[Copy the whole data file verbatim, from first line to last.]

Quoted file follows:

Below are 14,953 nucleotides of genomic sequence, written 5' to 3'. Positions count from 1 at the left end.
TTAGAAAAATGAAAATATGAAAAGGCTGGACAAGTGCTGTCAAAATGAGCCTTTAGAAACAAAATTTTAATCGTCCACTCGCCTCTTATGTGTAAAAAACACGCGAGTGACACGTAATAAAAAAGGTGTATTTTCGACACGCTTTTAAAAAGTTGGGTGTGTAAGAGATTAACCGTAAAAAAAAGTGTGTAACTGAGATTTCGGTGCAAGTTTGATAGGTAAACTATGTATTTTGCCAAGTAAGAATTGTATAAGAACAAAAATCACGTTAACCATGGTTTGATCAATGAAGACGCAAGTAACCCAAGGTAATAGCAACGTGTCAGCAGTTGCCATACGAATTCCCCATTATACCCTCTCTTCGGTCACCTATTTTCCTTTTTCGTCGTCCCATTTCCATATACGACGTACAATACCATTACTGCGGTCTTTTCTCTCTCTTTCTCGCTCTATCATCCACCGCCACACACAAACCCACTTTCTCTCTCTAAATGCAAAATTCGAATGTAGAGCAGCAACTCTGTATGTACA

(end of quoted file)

Below are 14,953 nucleotides of genomic sequence, written 5' to 3'. Positions count from 1 at the left end.
TTAGAAAAATGAAAATATGAAAAGGCTGGACAAGTGCTGTCAAAATGAGCCTTTAGAAACAAAATTTTAATCGTCCACTCGCCTCTTATGTGTAAAAAACACGCGAGTGACACGTAATAAAAAAGGTGTATTTTCGACACGCTTTTAAAAAGTTGGGTGTGTAAGAGATTAACCGTAAAAAAAAGTGTGTAACTGAGATTTCGGTGCAAGTTTGATAGGTAAACTATGTATTTTGCCAAGTAAGAATTGTATAAGAACAAAAATCACGTTAACCATGGTTTGATCAATGAAGACGCAAGTAACCCAAGGTAATAGCAACGTGTCAGCAGTTGCCATACGAATTCCCCATTATACCCTCTCTTCGGTCACCTATTTTCCTTTTTCGTCGTCCCATTTCCATATACGACGTACAATACCATTACTGCGGTCTTTTCTCTCTCTTTCTCGCTCTATCATCCACCGCCACACACAAACCCACTTTCTCTCTCTAAATGCAAAATTCGAATGTAGAGCAGCAACTCTGTATGTACA